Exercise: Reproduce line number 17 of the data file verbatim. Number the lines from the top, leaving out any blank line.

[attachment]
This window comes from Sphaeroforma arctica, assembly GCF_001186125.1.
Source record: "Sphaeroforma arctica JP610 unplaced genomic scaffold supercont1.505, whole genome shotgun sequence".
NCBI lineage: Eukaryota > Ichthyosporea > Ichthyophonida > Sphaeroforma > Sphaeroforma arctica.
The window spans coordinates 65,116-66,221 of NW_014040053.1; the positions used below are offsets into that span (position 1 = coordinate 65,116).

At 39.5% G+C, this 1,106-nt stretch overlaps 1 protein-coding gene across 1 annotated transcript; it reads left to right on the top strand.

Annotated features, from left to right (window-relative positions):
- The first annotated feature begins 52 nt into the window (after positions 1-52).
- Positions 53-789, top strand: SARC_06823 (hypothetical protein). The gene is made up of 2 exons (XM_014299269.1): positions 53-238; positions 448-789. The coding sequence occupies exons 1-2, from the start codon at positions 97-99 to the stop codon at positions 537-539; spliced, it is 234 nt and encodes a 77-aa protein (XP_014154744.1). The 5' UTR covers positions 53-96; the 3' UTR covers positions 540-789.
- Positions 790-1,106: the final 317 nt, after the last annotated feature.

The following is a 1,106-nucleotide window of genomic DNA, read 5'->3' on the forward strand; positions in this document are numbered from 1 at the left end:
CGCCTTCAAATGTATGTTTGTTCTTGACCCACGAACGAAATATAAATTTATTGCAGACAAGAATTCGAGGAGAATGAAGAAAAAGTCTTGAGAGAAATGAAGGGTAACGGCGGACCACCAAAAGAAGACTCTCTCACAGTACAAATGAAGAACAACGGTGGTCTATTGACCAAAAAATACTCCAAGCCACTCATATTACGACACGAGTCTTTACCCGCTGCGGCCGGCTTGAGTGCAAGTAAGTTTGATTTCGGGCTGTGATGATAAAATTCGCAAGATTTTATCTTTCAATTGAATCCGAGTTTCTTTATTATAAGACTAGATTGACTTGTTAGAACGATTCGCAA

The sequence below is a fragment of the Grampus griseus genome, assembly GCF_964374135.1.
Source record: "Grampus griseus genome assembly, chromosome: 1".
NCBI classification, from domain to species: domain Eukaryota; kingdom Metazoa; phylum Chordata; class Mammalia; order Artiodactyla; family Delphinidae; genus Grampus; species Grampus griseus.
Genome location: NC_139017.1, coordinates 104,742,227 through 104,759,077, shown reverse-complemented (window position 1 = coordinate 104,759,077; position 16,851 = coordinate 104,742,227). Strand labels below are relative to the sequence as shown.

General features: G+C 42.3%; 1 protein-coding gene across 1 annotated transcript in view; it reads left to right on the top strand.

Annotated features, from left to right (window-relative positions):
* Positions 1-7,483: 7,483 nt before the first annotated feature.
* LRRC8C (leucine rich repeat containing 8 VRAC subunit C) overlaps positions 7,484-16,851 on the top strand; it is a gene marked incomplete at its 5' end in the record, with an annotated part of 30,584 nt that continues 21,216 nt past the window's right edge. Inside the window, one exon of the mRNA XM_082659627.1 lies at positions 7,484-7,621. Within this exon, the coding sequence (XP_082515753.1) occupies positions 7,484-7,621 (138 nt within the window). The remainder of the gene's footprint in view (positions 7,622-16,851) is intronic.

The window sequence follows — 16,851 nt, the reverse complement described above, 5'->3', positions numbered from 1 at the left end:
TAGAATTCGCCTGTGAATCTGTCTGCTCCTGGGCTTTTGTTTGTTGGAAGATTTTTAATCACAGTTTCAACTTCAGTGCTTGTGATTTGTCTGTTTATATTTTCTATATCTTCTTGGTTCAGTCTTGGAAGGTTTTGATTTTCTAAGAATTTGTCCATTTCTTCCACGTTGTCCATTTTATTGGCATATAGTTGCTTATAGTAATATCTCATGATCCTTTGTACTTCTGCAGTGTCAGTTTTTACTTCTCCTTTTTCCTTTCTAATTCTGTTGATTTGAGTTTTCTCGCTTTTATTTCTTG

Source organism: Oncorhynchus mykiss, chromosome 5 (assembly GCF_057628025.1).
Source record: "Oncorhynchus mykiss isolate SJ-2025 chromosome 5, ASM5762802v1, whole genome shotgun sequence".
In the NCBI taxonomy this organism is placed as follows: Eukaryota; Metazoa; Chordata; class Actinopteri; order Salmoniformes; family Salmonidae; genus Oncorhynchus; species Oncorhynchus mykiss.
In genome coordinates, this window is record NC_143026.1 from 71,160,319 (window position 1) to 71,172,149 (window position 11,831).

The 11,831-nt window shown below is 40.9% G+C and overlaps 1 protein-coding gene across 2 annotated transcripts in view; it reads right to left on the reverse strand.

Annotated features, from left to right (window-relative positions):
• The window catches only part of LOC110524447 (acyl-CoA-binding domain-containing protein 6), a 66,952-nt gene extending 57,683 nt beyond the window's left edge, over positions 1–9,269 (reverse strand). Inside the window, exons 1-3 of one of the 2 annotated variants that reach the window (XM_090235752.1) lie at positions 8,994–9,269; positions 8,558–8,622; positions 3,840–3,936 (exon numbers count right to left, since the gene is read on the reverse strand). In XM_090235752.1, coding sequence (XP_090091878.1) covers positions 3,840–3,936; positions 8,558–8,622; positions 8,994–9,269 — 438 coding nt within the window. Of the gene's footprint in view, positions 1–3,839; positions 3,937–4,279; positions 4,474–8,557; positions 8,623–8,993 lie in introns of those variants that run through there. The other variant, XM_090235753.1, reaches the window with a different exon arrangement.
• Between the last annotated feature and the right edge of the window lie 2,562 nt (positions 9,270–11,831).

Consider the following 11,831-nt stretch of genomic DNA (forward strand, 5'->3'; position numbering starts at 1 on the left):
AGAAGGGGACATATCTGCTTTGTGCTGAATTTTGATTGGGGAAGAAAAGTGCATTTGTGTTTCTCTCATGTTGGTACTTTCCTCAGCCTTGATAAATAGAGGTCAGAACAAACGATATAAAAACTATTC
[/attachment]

Annotated features, from left to right (window-relative positions):